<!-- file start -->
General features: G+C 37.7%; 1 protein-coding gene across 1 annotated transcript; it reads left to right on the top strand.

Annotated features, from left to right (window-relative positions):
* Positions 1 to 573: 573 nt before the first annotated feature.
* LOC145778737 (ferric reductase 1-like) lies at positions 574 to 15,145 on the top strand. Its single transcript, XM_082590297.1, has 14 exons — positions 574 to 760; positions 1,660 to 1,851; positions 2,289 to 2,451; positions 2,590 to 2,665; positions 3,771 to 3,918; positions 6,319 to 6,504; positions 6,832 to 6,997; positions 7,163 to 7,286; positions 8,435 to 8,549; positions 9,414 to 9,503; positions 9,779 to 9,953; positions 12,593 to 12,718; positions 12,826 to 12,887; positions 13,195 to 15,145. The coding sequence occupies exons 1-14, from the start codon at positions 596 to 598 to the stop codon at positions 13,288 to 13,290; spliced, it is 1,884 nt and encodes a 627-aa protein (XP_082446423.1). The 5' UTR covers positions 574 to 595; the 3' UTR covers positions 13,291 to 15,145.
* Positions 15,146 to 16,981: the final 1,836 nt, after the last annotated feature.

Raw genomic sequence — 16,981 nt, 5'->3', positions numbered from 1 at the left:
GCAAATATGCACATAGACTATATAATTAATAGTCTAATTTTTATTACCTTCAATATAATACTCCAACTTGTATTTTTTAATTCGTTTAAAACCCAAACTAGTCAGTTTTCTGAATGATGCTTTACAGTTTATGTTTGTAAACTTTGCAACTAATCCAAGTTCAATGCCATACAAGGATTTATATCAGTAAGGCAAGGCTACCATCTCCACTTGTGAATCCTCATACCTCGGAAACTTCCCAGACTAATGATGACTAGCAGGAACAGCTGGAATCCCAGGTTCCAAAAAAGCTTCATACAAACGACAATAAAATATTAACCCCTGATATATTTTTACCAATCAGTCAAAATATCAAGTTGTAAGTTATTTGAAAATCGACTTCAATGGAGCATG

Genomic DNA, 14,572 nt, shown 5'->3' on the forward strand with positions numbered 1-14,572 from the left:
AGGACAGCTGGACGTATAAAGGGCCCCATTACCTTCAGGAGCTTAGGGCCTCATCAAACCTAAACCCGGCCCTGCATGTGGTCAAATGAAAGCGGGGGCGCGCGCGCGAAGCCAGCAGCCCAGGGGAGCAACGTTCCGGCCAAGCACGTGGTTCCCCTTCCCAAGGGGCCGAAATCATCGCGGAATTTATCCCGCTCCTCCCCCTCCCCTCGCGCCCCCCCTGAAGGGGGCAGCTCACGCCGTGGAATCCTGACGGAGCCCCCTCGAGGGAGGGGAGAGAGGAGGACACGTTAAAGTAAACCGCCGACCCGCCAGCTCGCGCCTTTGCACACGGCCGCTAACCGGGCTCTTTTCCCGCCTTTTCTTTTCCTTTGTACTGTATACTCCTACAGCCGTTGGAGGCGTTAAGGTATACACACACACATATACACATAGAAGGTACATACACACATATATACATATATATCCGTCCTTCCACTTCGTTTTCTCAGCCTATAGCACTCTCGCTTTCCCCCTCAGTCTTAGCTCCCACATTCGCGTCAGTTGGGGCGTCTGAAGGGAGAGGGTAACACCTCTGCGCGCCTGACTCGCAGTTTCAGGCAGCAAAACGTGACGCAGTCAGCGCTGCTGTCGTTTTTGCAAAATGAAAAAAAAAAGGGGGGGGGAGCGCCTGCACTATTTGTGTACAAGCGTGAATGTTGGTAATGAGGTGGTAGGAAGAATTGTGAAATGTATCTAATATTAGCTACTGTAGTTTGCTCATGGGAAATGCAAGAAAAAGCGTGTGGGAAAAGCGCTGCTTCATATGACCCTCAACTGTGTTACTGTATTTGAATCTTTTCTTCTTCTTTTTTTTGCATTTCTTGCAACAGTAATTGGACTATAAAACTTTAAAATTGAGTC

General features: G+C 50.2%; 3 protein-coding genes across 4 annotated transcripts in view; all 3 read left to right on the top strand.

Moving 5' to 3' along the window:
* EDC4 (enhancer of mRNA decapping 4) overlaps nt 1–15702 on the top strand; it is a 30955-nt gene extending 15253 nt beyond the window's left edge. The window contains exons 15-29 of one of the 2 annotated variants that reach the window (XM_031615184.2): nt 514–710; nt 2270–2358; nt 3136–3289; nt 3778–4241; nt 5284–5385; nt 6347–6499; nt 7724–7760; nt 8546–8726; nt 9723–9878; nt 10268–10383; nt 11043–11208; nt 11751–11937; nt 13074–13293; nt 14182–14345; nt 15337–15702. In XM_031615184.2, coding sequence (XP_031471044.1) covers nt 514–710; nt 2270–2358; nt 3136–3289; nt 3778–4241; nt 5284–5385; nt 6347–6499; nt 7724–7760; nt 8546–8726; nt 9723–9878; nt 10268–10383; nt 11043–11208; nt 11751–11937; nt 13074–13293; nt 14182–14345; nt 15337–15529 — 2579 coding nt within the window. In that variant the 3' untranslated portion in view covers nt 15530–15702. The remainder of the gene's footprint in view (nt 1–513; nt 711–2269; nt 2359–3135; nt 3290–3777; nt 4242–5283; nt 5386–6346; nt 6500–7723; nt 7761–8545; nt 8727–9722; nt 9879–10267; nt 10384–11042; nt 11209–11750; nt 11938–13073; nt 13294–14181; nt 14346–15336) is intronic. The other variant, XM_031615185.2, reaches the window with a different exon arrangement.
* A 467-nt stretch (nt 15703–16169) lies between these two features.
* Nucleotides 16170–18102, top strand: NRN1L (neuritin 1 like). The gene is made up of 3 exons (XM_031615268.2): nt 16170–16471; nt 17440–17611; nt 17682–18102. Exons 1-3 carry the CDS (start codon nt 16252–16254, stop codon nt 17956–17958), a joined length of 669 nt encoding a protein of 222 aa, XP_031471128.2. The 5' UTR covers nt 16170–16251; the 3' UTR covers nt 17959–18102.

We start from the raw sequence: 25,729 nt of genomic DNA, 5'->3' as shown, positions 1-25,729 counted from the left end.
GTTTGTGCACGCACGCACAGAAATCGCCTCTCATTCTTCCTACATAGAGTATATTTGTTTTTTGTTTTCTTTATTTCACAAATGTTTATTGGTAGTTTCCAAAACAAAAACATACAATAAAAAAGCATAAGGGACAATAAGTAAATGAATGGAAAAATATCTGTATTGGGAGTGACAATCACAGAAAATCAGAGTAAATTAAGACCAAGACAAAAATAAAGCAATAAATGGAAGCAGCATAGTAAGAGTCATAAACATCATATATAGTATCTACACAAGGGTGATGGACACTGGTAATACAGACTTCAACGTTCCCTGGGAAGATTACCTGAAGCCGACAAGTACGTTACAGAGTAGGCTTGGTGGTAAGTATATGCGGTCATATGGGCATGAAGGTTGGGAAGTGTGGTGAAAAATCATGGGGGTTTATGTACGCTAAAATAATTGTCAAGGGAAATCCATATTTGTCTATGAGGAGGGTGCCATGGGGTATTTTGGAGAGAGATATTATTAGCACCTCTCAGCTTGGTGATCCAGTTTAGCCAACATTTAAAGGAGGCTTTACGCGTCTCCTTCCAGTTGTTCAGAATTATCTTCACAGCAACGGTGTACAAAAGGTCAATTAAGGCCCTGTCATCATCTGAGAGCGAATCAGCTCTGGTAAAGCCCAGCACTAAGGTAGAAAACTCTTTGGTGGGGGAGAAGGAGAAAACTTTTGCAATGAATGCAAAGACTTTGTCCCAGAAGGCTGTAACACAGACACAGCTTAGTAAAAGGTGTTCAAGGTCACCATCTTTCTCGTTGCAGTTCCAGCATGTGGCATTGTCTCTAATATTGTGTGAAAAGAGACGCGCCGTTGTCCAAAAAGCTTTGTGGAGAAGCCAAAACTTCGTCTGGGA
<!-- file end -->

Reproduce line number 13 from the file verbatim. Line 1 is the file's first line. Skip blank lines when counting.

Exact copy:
* A 467-nt stretch (nt 15703–16169) lies between these two features.